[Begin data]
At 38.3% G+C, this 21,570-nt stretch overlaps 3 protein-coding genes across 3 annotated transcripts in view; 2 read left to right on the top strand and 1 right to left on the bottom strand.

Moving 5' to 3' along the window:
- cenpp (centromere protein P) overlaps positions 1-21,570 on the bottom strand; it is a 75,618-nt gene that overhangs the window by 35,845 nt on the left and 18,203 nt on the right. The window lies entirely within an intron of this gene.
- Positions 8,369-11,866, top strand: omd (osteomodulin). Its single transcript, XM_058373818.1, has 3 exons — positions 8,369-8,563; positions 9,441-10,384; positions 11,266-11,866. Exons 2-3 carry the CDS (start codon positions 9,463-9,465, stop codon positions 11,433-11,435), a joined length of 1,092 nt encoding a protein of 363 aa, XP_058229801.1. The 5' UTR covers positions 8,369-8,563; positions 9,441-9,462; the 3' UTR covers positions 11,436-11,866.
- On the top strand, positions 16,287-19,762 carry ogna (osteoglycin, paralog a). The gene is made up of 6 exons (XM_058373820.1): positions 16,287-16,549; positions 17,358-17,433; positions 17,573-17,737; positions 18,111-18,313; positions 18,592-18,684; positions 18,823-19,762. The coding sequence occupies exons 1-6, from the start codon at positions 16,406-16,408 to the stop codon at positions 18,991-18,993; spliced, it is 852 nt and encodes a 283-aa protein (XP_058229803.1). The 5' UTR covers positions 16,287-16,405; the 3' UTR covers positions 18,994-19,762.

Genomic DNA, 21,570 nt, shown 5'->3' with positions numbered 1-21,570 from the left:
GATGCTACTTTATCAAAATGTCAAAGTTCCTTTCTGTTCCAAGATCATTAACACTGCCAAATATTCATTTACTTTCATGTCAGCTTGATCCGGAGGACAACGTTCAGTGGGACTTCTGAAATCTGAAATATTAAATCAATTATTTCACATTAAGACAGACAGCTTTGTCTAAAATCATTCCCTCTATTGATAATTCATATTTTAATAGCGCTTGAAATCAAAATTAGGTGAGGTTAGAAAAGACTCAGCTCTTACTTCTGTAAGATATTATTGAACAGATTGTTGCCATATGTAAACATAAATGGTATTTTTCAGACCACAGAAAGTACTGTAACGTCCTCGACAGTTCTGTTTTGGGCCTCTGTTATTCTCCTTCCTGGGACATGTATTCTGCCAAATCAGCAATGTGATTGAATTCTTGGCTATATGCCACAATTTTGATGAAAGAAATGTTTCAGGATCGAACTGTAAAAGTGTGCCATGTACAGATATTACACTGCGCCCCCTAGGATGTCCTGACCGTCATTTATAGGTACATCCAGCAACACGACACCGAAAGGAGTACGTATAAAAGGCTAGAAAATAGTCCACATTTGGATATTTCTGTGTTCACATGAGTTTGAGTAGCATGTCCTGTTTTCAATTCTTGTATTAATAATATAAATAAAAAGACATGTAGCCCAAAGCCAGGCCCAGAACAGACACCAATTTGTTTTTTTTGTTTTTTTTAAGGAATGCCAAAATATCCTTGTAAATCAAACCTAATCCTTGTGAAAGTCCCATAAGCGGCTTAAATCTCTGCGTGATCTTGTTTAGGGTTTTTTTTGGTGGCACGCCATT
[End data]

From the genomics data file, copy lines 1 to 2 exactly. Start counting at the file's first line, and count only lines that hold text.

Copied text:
At 38.3% G+C, this 21,570-nt stretch overlaps 3 protein-coding genes across 3 annotated transcripts in view; 2 read left to right on the top strand and 1 right to left on the bottom strand.

Moving 5' to 3' along the window: